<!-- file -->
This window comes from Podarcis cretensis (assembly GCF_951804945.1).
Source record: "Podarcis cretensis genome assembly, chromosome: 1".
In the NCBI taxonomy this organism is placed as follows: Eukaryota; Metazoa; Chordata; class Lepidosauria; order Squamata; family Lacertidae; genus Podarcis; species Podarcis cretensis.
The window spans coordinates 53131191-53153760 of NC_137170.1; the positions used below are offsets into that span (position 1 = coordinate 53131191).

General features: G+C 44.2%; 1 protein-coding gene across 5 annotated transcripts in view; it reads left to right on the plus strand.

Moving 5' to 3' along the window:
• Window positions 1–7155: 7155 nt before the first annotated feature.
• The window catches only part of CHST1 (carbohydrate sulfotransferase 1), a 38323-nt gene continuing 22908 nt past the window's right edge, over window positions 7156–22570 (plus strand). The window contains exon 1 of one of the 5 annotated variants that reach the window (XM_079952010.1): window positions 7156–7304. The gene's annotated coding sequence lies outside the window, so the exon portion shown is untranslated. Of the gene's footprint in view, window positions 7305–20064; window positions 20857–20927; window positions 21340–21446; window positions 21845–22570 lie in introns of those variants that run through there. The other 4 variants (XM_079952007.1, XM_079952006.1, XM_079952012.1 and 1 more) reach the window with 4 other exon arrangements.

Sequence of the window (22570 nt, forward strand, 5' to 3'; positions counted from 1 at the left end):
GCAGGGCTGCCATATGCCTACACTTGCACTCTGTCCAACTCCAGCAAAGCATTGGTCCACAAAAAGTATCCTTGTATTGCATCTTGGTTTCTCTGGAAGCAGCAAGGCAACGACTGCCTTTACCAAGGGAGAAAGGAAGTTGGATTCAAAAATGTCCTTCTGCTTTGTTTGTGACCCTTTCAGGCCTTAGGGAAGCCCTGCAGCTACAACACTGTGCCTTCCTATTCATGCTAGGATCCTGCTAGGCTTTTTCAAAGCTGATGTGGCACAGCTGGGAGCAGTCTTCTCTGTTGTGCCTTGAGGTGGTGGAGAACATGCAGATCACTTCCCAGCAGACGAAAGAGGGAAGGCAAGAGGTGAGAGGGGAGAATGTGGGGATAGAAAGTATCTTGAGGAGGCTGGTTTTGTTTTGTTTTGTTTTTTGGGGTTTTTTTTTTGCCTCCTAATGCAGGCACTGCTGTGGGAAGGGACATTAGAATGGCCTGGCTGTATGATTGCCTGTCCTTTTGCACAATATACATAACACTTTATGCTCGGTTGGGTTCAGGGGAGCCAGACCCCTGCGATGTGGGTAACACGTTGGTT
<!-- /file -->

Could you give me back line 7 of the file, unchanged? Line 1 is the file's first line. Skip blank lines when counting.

• Window positions 1–7155: 7155 nt before the first annotated feature.